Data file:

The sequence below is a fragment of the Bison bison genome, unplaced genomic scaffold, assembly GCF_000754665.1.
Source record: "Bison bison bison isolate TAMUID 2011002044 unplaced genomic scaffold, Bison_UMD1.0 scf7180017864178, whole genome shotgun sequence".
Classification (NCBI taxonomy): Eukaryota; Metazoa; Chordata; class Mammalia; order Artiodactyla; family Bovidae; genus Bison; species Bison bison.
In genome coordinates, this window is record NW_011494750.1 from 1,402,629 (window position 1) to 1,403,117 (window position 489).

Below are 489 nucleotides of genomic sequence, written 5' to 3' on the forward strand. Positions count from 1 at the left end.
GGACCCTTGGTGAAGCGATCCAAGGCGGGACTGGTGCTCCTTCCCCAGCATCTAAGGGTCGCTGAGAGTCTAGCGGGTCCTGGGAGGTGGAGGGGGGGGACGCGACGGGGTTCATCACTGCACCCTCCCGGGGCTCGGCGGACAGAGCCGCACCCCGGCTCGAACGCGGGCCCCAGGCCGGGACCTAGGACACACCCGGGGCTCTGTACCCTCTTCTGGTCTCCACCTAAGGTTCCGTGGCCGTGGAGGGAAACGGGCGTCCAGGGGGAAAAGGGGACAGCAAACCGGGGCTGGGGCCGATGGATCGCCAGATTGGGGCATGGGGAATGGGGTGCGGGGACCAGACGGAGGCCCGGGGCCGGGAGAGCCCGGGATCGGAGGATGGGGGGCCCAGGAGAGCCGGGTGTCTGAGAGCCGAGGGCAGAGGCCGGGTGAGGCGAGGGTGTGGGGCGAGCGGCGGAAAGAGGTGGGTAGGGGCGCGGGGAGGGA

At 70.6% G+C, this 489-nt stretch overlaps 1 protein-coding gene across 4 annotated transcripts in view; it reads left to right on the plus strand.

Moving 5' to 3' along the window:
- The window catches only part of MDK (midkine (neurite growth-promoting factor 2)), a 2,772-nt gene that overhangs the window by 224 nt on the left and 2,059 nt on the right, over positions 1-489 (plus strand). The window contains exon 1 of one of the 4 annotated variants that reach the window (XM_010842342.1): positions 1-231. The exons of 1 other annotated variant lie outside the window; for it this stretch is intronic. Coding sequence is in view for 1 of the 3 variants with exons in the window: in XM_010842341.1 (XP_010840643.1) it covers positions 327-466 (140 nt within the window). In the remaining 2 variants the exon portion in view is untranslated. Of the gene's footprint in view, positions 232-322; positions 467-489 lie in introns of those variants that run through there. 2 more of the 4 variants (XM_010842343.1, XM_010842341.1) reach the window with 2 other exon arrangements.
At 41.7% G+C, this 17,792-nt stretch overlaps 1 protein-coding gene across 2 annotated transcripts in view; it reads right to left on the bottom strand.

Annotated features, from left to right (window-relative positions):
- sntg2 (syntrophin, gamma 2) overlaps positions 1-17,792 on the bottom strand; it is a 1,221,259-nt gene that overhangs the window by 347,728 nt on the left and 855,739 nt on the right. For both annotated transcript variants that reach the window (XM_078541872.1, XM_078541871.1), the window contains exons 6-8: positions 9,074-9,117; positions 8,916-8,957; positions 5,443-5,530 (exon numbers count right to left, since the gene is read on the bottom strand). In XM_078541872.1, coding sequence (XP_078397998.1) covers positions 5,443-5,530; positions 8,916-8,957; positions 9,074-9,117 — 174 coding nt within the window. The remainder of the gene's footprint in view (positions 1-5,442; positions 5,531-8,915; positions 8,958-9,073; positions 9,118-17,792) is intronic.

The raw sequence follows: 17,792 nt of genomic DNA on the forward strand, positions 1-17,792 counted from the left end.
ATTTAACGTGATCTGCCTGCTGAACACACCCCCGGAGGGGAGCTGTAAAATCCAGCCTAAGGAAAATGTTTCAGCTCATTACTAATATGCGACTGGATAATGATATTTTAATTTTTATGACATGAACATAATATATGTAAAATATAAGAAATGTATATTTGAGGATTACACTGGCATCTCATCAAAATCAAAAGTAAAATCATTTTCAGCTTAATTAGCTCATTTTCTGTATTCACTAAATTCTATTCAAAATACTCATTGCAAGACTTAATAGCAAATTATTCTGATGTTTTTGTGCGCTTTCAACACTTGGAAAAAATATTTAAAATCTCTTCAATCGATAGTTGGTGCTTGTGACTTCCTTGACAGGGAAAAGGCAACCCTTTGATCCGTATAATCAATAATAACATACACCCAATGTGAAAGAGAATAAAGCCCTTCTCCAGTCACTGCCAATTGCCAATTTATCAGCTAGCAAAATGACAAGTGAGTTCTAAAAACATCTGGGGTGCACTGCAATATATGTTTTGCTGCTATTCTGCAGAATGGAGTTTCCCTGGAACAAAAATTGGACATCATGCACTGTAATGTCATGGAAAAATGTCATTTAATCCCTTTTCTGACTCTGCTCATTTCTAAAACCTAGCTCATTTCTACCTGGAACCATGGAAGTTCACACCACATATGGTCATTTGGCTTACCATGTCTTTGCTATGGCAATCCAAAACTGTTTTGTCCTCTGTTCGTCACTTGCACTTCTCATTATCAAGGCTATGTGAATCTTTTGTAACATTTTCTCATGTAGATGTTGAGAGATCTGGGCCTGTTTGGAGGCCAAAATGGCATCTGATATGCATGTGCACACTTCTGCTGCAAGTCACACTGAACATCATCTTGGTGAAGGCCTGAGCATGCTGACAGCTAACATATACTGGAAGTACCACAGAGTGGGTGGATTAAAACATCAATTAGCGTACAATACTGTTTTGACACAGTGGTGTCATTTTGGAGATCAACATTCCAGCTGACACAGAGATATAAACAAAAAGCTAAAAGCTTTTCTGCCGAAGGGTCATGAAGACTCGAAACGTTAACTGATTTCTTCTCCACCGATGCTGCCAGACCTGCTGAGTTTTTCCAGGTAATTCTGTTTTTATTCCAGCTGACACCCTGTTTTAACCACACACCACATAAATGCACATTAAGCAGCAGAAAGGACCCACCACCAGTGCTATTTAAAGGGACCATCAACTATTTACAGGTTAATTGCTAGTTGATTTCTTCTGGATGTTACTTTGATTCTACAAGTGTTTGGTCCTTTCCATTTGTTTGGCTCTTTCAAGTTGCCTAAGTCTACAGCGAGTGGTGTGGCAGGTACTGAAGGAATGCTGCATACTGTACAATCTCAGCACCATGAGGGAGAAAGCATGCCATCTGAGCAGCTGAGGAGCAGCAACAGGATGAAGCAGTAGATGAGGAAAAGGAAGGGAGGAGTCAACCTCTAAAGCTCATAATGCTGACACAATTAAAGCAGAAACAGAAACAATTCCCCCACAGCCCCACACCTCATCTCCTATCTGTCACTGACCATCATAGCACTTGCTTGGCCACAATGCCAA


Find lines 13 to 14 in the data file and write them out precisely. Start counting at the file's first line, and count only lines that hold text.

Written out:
The raw sequence follows: 17,792 nt of genomic DNA on the forward strand, positions 1-17,792 counted from the left end.
ATTTAACGTGATCTGCCTGCTGAACACACCCCCGGAGGGGAGCTGTAAAATCCAGCCTAAGGAAAATGTTTCAGCTCATTACTAATATGCGACTGGATAATGATATTTTAATTTTTATGACATGAACATAATATATGTAAAATATAAGAAATGTATATTTGAGGATTACACTGGCATCTCATCAAAATCAAAAGTAAAATCATTTTCAGCTTAATTAGCTCATTTTCTGTATTCACTAAATTCTATTCAAAATACTCATTGCAAGACTTAATAGCAAATTATTCTGATGTTTTTGTGCGCTTTCAACACTTGGAAAAAATATTTAAAATCTCTTCAATCGATAGTTGGTGCTTGTGACTTCCTTGACAGGGAAAAGGCAACCCTTTGATCCGTATAATCAATAATAACATACACCCAATGTGAAAGAGAATAAAGCCCTTCTCCAGTCACTGCCAATTGCCAATTTATCAGCTAGCAAAATGACAAGTGAGTTCTAAAAACATCTGGGGTGCACTGCAATATATGTTTTGCTGCTATTCTGCAGAATGGAGTTTCCCTGGAACAAAAATTGGACATCATGCACTGTAATGTCATGGAAAAATGTCATTTAATCCCTTTTCTGACTCTGCTCATTTCTAAAACCTAGCTCATTTCTACCTGGAACCATGGAAGTTCACACCACATATGGTCATTTGGCTTACCATGTCTTTGCTATGGCAATCCAAAACTGTTTTGTCCTCTGTTCGTCACTTGCACTTCTCATTATCAAGGCTATGTGAATCTTTTGTAACATTTTCTCATGTAGATGTTGAGAGATCTGGGCCTGTTTGGAGGCCAAAATGGCATCTGATATGCATGTGCACACTTCTGCTGCAAGTCACACTGAACATCATCTTGGTGAAGGCCTGAGCATGCTGACAGCTAACATATACTGGAAGTACCACAGAGTGGGTGGATTAAAACATCAATTAGCGTACAATACTGTTTTGACACAGTGGTGTCATTTTGGAGATCAACATTCCAGCTGACACAGAGATATAAACAAAAAGCTAAAAGCTTTTCTGCCGAAGGGTCATGAAGACTCGAAACGTTAACTGATTTCTTCTCCACCGATGCTGCCAGACCTGCTGAGTTTTTCCAGGTAATTCTGTTTTTATTCCAGCTGACACCCTGTTTTAACCACACACCACATAAATGCACATTAAGCAGCAGAAAGGACCCACCACCAGTGCTATTTAAAGGGACCATCAACTATTTACAGGTTAATTGCTAGTTGATTTCTTCTGGATGTTACTTTGATTCTACAAGTGTTTGGTCCTTTCCATTTGTTTGGCTCTTTCAAGTTGCCTAAGTCTACAGCGAGTGGTGTGGCAGGTACTGAAGGAATGCTGCATACTGTACAATCTCAGCACCATGAGGGAGAAAGCATGCCATCTGAGCAGCTGAGGAGCAGCAACAGGATGAAGCAGTAGATGAGGAAAAGGAAGGGAGGAGTCAACCTCTAAAGCTCATAATGCTGACACAATTAAAGCAGAAACAGAAACAATTCCCCCACAGCCCCACACCTCATCTCCTATCTGTCACTGACCATCATAGCACTTGCTTGGCCACAATGCCAA